The annual Fashion & Floral Gala took place on March 28. This year there was one HUGE difference compared to years past. Instead of being held in the Benson building, the event took place in the Hart auditorium. This was a great move. There was more room to showcase student’s work and less stress setting it all up. Students and attendees both loved the new venue.
Because the event was held in the Hart auditorium, we were able to have access to the school’s Audio/Video department. They set up the stage (minus the floral pieces, of course) and took care of the sound equipment. It was awesome having the big screens running live footage during the fashion show. Because the A/V crew took care of the stage mechanics, Home & Family students were able to focus on their fashion pieces and the Horticulture students were able to focus on their floral arrangements— just as if they were all contracted for a large live event.
Everything was so professional and it really gave students a great industry experience. The jury’s still out, but right now we think it’s safe to say that this was one of the best shows to date. We’re already looking forward to next year.
On March 27th, the Greenhouse Operations class traveled to central Idaho to view some greenhouse businesses. They were able to tour three very different operations and see how their class lectures apply to a real business.
First stop was Mountain States Plants. We visited the operation site in the Twin Falls area but they also have operations in northern Utah. The Twin Falls site is unique because it is heated via geothermal water, which is abundant in the area. Mountain States is a large mum producer, providing potted mums to large stores like Fred Meyer and CAL-Ranch.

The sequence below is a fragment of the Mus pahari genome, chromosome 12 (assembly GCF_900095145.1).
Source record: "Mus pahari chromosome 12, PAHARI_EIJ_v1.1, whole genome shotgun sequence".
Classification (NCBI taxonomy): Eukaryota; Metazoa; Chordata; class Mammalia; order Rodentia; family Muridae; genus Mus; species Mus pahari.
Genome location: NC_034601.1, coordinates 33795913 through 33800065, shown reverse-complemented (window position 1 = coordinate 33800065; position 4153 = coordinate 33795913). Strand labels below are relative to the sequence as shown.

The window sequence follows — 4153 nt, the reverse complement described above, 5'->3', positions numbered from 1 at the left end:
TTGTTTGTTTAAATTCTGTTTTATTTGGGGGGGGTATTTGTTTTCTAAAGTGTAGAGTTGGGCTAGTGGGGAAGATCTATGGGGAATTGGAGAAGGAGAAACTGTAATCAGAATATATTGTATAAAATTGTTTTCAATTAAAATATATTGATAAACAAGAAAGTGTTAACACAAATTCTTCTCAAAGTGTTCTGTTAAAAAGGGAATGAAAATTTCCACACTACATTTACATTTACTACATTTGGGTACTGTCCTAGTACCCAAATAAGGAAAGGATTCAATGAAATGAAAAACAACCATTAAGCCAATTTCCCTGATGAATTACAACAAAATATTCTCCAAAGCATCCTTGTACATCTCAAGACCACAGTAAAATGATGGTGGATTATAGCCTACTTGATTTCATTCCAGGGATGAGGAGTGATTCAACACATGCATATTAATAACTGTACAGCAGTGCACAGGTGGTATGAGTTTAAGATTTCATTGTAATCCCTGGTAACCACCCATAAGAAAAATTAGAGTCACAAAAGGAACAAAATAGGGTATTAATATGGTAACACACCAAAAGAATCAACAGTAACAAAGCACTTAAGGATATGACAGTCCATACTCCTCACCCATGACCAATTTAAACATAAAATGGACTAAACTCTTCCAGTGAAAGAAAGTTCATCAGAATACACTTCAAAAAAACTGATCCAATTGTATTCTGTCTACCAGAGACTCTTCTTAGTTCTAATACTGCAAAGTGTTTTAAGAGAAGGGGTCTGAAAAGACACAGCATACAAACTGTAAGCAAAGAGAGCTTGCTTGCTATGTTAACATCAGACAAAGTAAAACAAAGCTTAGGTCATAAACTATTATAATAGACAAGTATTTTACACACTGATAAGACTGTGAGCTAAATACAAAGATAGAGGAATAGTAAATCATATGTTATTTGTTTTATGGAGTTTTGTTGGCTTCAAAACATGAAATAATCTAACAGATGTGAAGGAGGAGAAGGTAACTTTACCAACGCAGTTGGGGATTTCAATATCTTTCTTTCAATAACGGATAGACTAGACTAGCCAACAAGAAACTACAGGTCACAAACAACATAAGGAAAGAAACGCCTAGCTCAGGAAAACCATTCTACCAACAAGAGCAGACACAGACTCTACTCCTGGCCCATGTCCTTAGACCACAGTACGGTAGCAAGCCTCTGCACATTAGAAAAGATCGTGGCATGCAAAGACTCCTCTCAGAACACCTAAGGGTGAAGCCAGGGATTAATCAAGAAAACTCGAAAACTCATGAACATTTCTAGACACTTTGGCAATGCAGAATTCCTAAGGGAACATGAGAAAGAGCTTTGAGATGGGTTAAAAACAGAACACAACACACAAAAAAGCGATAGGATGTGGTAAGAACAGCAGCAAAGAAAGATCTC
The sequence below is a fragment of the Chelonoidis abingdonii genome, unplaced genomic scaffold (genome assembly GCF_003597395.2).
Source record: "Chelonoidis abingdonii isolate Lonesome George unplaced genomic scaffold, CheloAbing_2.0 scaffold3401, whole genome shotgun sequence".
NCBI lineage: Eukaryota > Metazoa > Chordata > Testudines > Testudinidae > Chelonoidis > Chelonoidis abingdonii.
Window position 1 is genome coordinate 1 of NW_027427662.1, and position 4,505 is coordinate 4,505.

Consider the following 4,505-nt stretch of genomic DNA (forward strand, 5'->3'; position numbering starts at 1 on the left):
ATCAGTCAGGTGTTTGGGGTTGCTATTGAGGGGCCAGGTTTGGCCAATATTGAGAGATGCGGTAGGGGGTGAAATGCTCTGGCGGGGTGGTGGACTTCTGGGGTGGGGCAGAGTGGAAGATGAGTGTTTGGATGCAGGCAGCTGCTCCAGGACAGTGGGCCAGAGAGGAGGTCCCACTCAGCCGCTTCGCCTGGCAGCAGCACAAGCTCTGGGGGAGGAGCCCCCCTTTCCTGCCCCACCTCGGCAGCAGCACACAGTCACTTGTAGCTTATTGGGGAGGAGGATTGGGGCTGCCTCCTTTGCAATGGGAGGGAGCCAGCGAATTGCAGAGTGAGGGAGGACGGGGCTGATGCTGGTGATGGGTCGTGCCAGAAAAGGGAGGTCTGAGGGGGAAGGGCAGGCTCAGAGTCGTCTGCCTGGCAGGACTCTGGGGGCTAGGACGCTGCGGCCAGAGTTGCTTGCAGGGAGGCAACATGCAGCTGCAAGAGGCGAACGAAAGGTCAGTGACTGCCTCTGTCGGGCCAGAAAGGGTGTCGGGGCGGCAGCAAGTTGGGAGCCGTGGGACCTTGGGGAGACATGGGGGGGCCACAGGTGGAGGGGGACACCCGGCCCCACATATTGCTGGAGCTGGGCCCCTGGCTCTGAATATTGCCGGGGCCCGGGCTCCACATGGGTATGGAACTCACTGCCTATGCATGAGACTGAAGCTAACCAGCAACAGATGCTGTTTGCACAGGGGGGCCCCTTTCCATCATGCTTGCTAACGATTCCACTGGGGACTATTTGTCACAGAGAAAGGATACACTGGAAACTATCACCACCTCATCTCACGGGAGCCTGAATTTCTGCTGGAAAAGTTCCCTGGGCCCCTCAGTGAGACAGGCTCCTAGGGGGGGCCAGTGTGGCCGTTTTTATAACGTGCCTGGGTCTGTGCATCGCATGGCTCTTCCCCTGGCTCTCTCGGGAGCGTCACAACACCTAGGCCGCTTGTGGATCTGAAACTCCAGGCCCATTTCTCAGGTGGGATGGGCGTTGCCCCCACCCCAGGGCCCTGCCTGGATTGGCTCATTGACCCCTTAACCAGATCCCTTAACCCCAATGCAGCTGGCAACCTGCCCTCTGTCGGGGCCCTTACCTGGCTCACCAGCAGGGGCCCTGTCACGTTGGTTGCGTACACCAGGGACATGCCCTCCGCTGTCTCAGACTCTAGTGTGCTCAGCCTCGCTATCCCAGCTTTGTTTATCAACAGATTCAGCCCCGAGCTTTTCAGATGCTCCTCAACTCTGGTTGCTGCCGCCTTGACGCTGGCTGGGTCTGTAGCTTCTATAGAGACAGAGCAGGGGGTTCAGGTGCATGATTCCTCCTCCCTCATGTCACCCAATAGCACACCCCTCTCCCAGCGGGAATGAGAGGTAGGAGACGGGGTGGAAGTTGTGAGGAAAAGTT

The second stop was Onsen Farms. They grow produce all year long in 5 high tunnels. They follow organic principles and practices and also have an aquaponics systems. We loved being able to taste whatever greens caught our fancy as we learned more about their permaculture techniques while being surrounded by the beauty of their greenhouses. They sent us back on the road with a bag of delicious fresh sunflower sprouts to snack on.
Last destination was Moss Greenhouses in Jerome. This facility is jaw-dropping, to say the least. Students were awed to near silence during their tour as they were able to witness how a large greenhouse business operates. Moss’ key to success? Automation. Mechanized seeding, transplanting, and watering allows Moss to consistently grow millions of healthy crops. If you’ve ever been to Thanksgiving Point down in Utah, then you’ve seen Moss quality bedding plants as they are the premier growers for the Thanksgiving Point Gardens.
Three stops in one day is a lot to take in, but the students arrived home dreaming of their future greenhouse operation and how to incorporate everything they were privileged to learn that day.
Our aim for the Department of Horticulture at Brigham Young University-Idaho is to nurture understanding of both the art and science of Horticulture. Students learn experimentally in the classroom, laboratory, greenhouse, and ten acre Thomas E. Ricks demonstration garden as they pursue an Associates or Bachelors Degree. Using the medium of plants, students develop habits of hard work, enlightened minds, and healthy living that assist in gainful employment opportunitues.